Are Electric Vehicles Dangerous?

Electric Vehicles
Photo: Ed Harvey on Unsplash

When it comes to cars, safety is probably one of your main concerns.

And I’m sure you don’t want your desire to do better for the environment to be at odds with the choices you make to protect your family. That’s why, today, we’re breaking down some of the biggest myths about electric vehicle safety to let you know what you have to worry about and what you don’t.

Welcome to Alternative Power Week! In honor of Earth Day, we’re going to spend the next several days diving into the nitty-gritty of the new, eco-friendly technology powering the vehicles of the future to keep you informed on all the latest changes in the automotive industry. If you have any questions or ideas for a future article, leave your ideas in the comments!

Related: Hybrid Electric Plug-In EV Ecoboost–What the What?!?

Battery Fires

You’ve probably heard of batteries in EVs catching fire in the past few years—and that is definitely an issue that has happened. Some BMW EVs, for instance, were built with debris in the battery cells that could light on fire. The Chevrolet Bolt was investigated for spontaneously catching fire. Some brands, like Tesla, have seen fires while plugged into chargers.

But industry experts have noted that this may seem pressing but is actually  pretty rare phenomenon, one that will become even rarer as the manufacturing process grows more regulated. Only one in 12 million lithium-ion battery cells is manufactured with an issue causing it to light on fire, but the fact that billions of these cells are manufactured each year—and that hundreds or even thousands of cells are used to form an EV’s battery pack—causes the rates of fire to seem inflated.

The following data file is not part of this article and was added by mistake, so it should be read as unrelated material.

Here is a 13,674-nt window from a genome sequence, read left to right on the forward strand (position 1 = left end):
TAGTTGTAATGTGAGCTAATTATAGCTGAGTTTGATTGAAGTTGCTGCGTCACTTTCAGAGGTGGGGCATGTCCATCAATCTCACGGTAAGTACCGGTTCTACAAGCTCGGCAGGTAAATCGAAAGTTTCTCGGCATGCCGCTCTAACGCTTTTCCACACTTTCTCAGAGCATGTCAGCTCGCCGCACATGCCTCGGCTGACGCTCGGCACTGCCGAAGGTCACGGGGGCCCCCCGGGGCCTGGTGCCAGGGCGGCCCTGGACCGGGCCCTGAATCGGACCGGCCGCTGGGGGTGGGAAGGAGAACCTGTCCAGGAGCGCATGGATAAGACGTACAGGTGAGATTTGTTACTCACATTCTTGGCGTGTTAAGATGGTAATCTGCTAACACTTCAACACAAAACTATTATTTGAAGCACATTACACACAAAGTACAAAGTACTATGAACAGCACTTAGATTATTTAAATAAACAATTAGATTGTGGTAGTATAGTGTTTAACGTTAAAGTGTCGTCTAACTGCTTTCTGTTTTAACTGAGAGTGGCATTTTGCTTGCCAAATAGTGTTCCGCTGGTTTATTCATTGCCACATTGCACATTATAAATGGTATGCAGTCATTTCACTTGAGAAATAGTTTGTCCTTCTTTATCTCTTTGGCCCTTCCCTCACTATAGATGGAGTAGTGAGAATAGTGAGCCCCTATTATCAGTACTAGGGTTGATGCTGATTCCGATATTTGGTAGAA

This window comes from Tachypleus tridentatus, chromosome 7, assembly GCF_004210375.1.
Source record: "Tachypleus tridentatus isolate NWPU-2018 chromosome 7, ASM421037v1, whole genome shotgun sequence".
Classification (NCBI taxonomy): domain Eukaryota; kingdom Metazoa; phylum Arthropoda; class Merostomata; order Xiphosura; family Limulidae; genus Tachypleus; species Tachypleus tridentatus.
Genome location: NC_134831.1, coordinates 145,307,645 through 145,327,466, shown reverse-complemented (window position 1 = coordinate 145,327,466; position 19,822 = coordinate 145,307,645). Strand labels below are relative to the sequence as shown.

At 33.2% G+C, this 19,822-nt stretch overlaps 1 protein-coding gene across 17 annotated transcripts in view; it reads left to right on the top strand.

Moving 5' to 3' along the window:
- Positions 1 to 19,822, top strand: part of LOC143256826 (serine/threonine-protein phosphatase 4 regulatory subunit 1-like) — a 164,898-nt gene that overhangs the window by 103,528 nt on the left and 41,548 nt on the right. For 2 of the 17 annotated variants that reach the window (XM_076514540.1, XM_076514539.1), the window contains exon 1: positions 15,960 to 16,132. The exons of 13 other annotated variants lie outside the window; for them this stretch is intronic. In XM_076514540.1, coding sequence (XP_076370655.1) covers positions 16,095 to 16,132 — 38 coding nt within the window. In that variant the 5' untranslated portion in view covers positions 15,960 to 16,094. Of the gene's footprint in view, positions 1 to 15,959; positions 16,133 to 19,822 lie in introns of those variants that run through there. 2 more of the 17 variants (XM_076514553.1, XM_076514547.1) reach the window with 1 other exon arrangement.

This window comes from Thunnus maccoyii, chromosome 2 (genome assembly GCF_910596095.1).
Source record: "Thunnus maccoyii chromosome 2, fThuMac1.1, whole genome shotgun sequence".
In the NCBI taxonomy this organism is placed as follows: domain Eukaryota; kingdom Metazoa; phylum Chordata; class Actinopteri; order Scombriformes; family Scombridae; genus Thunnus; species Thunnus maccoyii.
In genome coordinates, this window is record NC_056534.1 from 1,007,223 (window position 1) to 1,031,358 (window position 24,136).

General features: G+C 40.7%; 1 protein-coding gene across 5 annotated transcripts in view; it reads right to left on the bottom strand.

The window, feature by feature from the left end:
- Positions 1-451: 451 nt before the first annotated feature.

And part of the problem is that emergency personnel still don’t have a regulated way of handling EV battery fires, since the technology is so new. the National Highway Traffic Safety Administration is currently mandating EV manufacturers to complete a standardized guide for fire suppression and battery storage.

As one person put it, battery fires are no more prevalent than gasoline fires in ICE cars—we just tend to hear more about the battery issues because the technology is new.

Crash Safety

In a very general sense, electric cars are no more dangerous in an accident than are their internal combustion counterparts—in large part due to crash test regulations that must be met and sustained across the board for every personal vehicle sold in the world. While there are some electric cars that are less safe than others, this is a pretty standard deviation. It’s the same as one ICE being safer than another in crashes.

There are, of course, unique concerns when it comes to EVs, but a study by the Insurance Institute for Highway Safety in the United States and the Australasian New Car Assessment Program found that there were no significant problems with handling an EV after a crash because batteries are so well-protected.

So, it is important to be aware of the fact that batteries can cause issues if penetrated, like leaking high-voltage energy or volatile gases. But in a standard car crash, these issues aren’t going to cause a big issue, because it is incredibly rare that the battery is penetrated.

It’s also important to communicate that a car is electric when reporting an accident to the police in the event that any special precautions need to be taken.